A Small Guide to the Anatomy of Your Core

  • July 17, 2014

When it comes to general performance as well as injury prevention and health, we tend to hear an awful lot about our ‘core’. We all know that core stability and core strength are good things that we should be aiming towards, but how many of us really know what that means? In fact, how many of us really know what the core is comprised of?

‘Abs’ is not the name of any one muscle, while a six pack is not actually made from six segments at all. It’s all a bit more complicated than it may at first seem, but if we read on and look into it in more detail, we may be able to get a better idea of how it all works…

The Ab Muscles

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As mentioned, there is not just one ‘ab muscle’, but rather several. The two that you are most likely to come across when reading how to get a six pack are the ‘rectus abdominis’ and the ‘transverse abdominis’.

Rectus Abdominis: The rectus abdominis is the sheet of muscle that covers the very front of your stomach. This is what most of us commonly think of when we talk about ‘abs’ and it’s the part that has the six separations forming our six pack (or lack thereof). Note that these six bumps are just bumps on one muscle though, not six separate ones.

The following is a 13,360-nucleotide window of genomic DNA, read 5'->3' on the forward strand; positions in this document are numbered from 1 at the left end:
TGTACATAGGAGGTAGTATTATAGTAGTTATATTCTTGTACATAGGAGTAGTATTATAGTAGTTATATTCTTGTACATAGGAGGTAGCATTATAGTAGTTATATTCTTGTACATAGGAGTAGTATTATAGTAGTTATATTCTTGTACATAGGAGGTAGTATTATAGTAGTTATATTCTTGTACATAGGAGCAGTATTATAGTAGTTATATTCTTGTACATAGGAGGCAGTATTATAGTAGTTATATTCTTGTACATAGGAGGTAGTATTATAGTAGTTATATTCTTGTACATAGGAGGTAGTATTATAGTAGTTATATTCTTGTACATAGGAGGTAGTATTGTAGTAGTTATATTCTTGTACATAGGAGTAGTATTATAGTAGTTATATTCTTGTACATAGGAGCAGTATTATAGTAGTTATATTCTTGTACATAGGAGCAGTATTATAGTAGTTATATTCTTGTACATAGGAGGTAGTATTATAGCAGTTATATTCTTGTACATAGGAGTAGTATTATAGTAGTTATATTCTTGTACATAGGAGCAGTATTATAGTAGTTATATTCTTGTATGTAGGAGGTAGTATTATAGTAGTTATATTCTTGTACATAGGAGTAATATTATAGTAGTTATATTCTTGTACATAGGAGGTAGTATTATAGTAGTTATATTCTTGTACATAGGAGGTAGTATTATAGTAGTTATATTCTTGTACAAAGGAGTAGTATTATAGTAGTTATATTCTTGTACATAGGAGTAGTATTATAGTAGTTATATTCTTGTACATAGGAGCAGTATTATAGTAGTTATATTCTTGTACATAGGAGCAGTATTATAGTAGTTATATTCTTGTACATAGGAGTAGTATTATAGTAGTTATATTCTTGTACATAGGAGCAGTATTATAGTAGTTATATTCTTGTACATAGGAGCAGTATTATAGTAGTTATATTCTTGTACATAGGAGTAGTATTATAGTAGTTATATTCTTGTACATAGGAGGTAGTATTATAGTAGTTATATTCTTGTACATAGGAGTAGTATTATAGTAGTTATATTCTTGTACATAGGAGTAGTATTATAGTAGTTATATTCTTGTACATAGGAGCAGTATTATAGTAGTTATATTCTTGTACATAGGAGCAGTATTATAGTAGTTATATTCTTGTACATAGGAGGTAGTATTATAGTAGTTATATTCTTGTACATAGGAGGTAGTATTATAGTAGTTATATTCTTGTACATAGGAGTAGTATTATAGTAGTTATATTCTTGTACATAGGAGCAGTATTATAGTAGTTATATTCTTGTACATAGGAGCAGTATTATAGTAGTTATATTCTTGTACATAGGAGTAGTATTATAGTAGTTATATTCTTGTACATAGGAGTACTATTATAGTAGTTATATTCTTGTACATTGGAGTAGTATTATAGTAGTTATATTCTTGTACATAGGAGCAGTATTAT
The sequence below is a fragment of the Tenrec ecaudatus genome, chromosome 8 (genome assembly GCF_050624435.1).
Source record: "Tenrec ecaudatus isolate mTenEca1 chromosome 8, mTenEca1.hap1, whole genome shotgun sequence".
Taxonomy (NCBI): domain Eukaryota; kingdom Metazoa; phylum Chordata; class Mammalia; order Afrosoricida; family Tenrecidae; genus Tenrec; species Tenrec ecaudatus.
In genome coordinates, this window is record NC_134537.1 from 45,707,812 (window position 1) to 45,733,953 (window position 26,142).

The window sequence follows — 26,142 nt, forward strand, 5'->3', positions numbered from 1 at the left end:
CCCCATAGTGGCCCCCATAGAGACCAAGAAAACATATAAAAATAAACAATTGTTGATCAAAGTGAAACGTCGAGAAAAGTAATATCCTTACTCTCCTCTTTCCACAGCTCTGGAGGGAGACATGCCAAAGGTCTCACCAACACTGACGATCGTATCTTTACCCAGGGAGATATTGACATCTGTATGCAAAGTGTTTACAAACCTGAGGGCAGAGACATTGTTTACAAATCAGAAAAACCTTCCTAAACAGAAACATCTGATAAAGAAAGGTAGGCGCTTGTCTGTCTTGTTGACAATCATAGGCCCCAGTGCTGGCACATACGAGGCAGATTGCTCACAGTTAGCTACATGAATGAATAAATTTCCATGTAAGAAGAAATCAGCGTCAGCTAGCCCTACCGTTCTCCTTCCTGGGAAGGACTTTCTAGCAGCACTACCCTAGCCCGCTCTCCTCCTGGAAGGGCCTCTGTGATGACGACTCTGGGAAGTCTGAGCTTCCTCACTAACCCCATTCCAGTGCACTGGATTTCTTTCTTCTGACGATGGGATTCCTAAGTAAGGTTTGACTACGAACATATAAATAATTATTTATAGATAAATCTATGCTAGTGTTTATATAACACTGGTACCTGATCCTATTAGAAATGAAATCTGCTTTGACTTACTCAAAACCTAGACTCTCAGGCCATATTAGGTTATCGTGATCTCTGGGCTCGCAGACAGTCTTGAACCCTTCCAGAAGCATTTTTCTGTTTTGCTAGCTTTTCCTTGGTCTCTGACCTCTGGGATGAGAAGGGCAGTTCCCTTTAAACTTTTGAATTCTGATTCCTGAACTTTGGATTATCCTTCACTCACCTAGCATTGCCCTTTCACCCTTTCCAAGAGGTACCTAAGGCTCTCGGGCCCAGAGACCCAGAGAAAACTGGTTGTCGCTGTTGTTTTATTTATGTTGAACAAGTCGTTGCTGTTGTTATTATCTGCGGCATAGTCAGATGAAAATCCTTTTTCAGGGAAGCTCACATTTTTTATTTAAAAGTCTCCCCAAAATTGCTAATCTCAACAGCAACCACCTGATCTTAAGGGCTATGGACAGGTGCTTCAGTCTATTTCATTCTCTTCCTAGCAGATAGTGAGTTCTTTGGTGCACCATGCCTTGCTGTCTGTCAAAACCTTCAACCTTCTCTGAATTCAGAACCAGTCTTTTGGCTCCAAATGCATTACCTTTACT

The job of the rectus abdominis is to pull us forwards, which helps keep our back straight and enables us to perform movements like the crunch and sit up.

Transverse Abdominis: The transverse abdominis is the ‘corset muscle’. Deep below your rectus abdominis, the job of this muscle is to pull in your stomach and this then enables you to flatten your belly. Sit ups and crunches aren’t going to target this muscle though, so instead you need to use things like ‘plank’ and stomach vacuums.

The Obliques

Your obliques are the muscles on either side of your abs which form the diagonal lines you see on particularly ‘ripped’ individuals. The role of the obliques is to enable us to twist our hips and generate torque, and they also support the body in bending sideways. You have internal and external obliques that push and pull your body in opposite directions in order to allow you to twist.

The Erector Spinae

The erector spinae are two muscles running up the base of your spine, which have the job of helping you to stand up straight after bending over. These muscles are the ones that constantly prevent your body from just folding in half under the strain of your rectus abdominis, so it’s highly important that you train them as well as your abs and that you try to keep both sets of muscle even to create a balanced physique.

Other Muscles

Of course, there are many other muscles which all play a part in stabilizing your core. Even those that are seemingly nowhere near your mid-section like your hip flexors can impact on your posture and your back. If you’re experiencing back problems then, you should get physical therapy in order to identify the precise cause of the problems and set them right.

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